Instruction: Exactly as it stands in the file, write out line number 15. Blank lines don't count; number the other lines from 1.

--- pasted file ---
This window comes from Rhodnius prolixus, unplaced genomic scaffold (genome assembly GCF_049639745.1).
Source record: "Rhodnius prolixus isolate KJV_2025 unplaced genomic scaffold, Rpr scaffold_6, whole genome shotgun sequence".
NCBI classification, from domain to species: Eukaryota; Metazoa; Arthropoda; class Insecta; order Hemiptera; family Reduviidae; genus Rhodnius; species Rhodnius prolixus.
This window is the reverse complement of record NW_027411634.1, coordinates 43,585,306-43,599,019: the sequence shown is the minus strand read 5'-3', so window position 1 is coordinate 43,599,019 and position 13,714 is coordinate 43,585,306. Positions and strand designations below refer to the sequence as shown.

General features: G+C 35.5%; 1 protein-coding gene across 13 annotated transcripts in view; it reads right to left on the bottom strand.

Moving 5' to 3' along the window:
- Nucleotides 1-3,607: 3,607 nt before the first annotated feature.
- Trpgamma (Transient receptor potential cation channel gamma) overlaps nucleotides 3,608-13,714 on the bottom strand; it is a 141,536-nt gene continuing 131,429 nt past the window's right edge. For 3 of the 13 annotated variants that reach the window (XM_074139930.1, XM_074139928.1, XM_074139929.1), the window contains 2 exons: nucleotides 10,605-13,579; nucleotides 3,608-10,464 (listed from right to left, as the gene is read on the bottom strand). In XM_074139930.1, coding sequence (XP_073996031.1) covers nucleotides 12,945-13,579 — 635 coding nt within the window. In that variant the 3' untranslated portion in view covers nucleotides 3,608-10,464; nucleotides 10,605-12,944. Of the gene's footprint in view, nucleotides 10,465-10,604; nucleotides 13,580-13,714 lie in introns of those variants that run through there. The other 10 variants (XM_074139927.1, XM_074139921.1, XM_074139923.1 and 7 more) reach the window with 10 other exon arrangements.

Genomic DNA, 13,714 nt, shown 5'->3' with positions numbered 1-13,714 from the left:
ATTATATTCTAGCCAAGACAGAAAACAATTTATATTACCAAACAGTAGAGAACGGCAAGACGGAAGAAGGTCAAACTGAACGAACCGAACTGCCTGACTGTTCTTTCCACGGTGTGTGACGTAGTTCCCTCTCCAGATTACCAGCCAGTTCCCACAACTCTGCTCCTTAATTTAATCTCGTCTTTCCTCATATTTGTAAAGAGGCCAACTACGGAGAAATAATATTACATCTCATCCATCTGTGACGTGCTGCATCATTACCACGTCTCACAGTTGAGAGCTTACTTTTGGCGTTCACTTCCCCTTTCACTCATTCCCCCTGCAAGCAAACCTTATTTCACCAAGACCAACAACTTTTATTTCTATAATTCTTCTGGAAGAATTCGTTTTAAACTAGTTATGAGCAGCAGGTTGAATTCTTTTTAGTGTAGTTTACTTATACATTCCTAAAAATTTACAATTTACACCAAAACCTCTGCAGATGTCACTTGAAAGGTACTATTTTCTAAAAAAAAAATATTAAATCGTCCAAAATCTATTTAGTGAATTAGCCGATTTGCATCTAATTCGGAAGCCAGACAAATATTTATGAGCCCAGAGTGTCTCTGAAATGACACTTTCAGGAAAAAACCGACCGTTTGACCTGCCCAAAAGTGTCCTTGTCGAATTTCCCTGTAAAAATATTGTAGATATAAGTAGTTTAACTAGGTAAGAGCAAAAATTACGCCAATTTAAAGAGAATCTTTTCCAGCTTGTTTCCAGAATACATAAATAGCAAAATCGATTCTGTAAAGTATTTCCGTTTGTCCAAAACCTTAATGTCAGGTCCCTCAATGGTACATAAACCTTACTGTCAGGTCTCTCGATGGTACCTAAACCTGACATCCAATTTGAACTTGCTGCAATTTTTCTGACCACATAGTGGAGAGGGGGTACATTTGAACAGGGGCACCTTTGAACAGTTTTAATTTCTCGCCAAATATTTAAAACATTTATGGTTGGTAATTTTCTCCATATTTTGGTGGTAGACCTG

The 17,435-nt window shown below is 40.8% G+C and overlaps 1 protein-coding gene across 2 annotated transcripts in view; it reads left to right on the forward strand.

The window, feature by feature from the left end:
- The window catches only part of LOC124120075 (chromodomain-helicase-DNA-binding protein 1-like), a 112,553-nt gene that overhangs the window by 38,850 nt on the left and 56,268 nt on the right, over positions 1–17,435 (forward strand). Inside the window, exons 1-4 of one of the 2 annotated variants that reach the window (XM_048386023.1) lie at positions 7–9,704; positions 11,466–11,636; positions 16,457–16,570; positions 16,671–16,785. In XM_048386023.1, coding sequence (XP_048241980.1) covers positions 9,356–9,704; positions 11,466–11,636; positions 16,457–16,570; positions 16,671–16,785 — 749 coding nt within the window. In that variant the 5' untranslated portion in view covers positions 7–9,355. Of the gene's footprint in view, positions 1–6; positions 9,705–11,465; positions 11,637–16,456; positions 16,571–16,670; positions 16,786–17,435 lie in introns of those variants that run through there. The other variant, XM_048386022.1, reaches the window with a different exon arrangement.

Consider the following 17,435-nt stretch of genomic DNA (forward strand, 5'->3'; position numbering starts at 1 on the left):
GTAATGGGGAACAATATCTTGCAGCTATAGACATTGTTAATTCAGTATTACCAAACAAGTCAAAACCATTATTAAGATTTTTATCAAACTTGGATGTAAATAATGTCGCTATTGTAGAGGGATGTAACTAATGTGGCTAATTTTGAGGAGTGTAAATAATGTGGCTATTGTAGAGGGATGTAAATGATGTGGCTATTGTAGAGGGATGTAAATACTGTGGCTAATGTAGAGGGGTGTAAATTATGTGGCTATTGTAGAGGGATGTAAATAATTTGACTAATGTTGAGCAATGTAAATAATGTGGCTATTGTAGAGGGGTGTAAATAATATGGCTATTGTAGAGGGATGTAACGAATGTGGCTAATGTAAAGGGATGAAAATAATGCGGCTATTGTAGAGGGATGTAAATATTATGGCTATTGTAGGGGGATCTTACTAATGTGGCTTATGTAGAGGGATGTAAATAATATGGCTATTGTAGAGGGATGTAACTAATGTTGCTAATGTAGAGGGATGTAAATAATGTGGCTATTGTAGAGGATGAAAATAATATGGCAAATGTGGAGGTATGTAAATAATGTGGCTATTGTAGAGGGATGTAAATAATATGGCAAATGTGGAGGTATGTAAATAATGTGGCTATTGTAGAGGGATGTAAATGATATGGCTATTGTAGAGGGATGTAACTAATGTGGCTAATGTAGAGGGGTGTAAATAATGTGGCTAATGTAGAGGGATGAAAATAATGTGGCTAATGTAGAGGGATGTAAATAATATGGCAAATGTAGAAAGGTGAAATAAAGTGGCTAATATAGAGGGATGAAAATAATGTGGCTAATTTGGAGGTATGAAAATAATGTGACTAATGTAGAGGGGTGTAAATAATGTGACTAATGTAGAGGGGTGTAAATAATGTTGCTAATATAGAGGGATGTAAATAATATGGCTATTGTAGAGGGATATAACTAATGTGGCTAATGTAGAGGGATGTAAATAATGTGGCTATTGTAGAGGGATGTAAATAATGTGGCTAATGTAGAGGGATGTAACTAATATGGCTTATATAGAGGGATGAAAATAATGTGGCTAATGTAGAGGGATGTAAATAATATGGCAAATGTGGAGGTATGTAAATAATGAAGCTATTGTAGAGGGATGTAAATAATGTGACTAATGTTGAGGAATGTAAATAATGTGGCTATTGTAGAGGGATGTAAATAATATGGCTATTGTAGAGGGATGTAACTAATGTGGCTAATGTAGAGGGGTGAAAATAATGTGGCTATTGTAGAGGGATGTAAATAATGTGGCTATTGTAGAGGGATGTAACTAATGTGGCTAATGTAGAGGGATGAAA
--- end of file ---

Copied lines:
GTAATGGGGAACAATATCTTGCAGCTATAGACATTGTTAATTCAGTATTACCAAACAAGTCAAAACCATTATTAAGATTTTTATCAAACTTGGATGTAAATAATGTCGCTATTGTAGAGGGATGTAACTAATGTGGCTAATTTTGAGGAGTGTAAATAATGTGGCTATTGTAGAGGGATGTAAATGATGTGGCTATTGTAGAGGGATGTAAATACTGTGGCTAATGTAGAGGGGTGTAAATTATGTGGCTATTGTAGAGGGATGTAAATAATTTGACTAATGTTGAGCAATGTAAATAATGTGGCTATTGTAGAGGGGTGTAAATAATATGGCTATTGTAGAGGGATGTAACGAATGTGGCTAATGTAAAGGGATGAAAATAATGCGGCTATTGTAGAGGGATGTAAATATTATGGCTATTGTAGGGGGATCTTACTAATGTGGCTTATGTAGAGGGATGTAAATAATATGGCTATTGTAGAGGGATGTAACTAATGTTGCTAATGTAGAGGGATGTAAATAATGTGGCTATTGTAGAGGATGAAAATAATATGGCAAATGTGGAGGTATGTAAATAATGTGGCTATTGTAGAGGGATGTAAATAATATGGCAAATGTGGAGGTATGTAAATAATGTGGCTATTGTAGAGGGATGTAAATGATATGGCTATTGTAGAGGGATGTAACTAATGTGGCTAATGTAGAGGGGTGTAAATAATGTGGCTAATGTAGAGGGATGAAAATAATGTGGCTAATGTAGAGGGATGTAAATAATATGGCAAATGTAGAAAGGTGAAATAAAGTGGCTAATATAGAGGGATGAAAATAATGTGGCTAATTTGGAGGTATGAAAATAATGTGACTAATGTAGAGGGGTGTAAATAATGTGACTAATGTAGAGGGGTGTAAATAATGTTGCTAATATAGAGGGATGTAAATAATATGGCTATTGTAGAGGGATATAACTAATGTGGCTAATGTAGAGGGATGTAAATAATGTGGCTATTGTAGAGGGATGTAAATAATGTGGCTAATGTAGAGGGATGTAACTAATATGGCTTATATAGAGGGATGAAAATAATGTGGCTAATGTAGAGGGATGTAAATAATATGGCAAATGTGGAGGTATGTAAATAATGAAGCTATTGTAGAGGGATGTAAATAATGTGACTAATGTTGAGGAATGTAAATAATGTGGCTATTGTAGAGGGATGTAAATAATATGGCTATTGTAGAGGGATGTAACTAATGTGGCTAATGTAGAGGGGTGAAAATAATGTGGCTATTGTAGAGGGATGTAAATAATGTGGCTATTGTAGAGGGATGTAACTAATGTGGCTAATGTAGAGGGATGAAA